Accepting Silence

As I ride the train every morning, I am reminded of what quiet and/or silence really is. That brief moment when you can hear a pin drop in a packed train car, when someone rustling an umbrella or opening a bag catches your attention because it is a harsh invader in the heavy fog of silence. Everyone seems tired, there aren’t any jovial conversations being had — just the undeniable silence that leaves only the rhythmic steel wheels churning along the rails. When did silence become so thick?

On the train

When did we start to look at silence as a golden opportunity to simply sit in quiet and unwind, as a rare thing that we actively seek on our busiest days when our ears are ringing and our brains simply cannot process anymore sound? When did we start to use the enjoyment of silence as a “positive” aspect to hearing loss, often saying to someone with a hearing loss that they can “enjoy the silence” while those of use with normal hearing don’t “have that luxury”?

The world we live in today is filled with noise, chaos, and a never-ending assault of acoustic events that captivate our attention and ultimately create unconscious habituation. Have you thought of the noises you hear on a daily basis? In your home, your car, your work environment? Are you even aware of them? Have you found yourself using adjectives like “eerie” and “unsettling” to describe the feeling when the hum of the refrigerator goes off and there is no longer any background noise? Or when the power goes out and you hear a sudden change in the acoustic environment around you? It is then that you can truly hear the silence, and you are left to deal with how it makes you feel. So — how does it make you feel? Uneasy? Scared? Joyous? Content?

As I travel the world I have experienced nights in various hotels, both near and far from road noise, highways, construction, trains, horns, whistles, cowbells and farm equipment — you name it, I’ve heard it. And then, when it’s time to leave, I realize that I don’t hear those sounds anymore. My brain has learned and adapted to my environment and the noise it contains, and I have simply lived through it all. However, I have noticed that it is becoming more difficult for me to adapt and therefore it takes me longer to settle in a new place and get a good night’s rest. When I go to bed there is noise, when I wake up there is noise. It is not until I step on the train every morning that I find my daily dose of silence. A grand total of 10 minutes on the train.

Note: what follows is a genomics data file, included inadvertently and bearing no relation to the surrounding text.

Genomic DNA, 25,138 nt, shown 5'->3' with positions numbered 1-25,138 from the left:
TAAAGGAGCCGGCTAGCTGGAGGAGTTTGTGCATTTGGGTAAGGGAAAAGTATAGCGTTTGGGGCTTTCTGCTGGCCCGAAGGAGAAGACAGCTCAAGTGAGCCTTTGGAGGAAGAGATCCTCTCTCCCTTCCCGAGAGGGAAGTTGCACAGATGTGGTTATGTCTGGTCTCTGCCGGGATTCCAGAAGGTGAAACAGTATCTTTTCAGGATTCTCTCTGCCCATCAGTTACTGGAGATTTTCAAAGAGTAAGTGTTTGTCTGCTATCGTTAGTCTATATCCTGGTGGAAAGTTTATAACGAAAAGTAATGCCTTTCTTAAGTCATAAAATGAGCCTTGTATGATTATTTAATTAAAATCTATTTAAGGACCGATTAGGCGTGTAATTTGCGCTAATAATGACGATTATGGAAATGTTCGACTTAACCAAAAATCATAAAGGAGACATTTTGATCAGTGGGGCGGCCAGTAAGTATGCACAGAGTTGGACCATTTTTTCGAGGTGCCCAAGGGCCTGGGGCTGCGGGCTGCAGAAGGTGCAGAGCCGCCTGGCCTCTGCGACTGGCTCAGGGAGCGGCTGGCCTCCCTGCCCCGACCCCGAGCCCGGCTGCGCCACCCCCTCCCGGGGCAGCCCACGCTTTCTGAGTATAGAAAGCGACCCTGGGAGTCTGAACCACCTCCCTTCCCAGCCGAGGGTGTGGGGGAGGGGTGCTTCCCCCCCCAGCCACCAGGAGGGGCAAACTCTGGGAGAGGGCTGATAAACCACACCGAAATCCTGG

From an educational perspective, I know that there is research identifying the biological, physical, psychological, and mental impacts constant noise has on us. The anatomical structures in our bodies are constantly moving — they get no rest, they are overworked. Our mental processes become strained due to a lack of opportunities to refresh and recharge, while the psychological impacts not only affect our personal lives but also our professional ones.

However, I am intrigued by our continued acceptance of the noise around us as well as our lack of motivation to change the behaviors that create it. We surrender to the world of noise we live in, as though we have no power to change it. When did our perspectives change? As the world continues to grow around us, becoming more industrialized and busier every day, will we continue down this path where silence becomes a commodity — a good or service that people can market and sell? Would you buy a ticket or pay an entrance fee to sit in a quiet room at the end of the day to collect your thoughts and ‘unwind’ — or do you already? Do you seek out silence?

While my inner audiologist is screaming out “it’s all about sound!”, I find myself conflicted. I enjoy being in my soundproof booth at the end of the day as the quiet envelops me. Yet I find it hard to counsel my clients when they tell me that the noise they are hearing with their hearing aids is “too much” and they don’t want to hear it all. A common answer you hear from other audiologists may be “we all have to listen to it, it’s normal.” As of this moment, here and now — on this very day — I challenge them all (and you) with the simple question: why should we have to?

2 thoughts on “Accepting Silence”

  1. My audiologist has hearing aids too, and when I was diagnosed and met him, he said “it’s not a big deal, when evening comes, I take my aids out,” (makes a pop sound with his mouth), “and I can read in a very nice quiet.” I found it a bit crazy at the time: why would someone wish to hear less when one is already losing the perception? Now I understand him: it’s good to rest from all the parasitic sounds.

    I’m with you on this one 🙂

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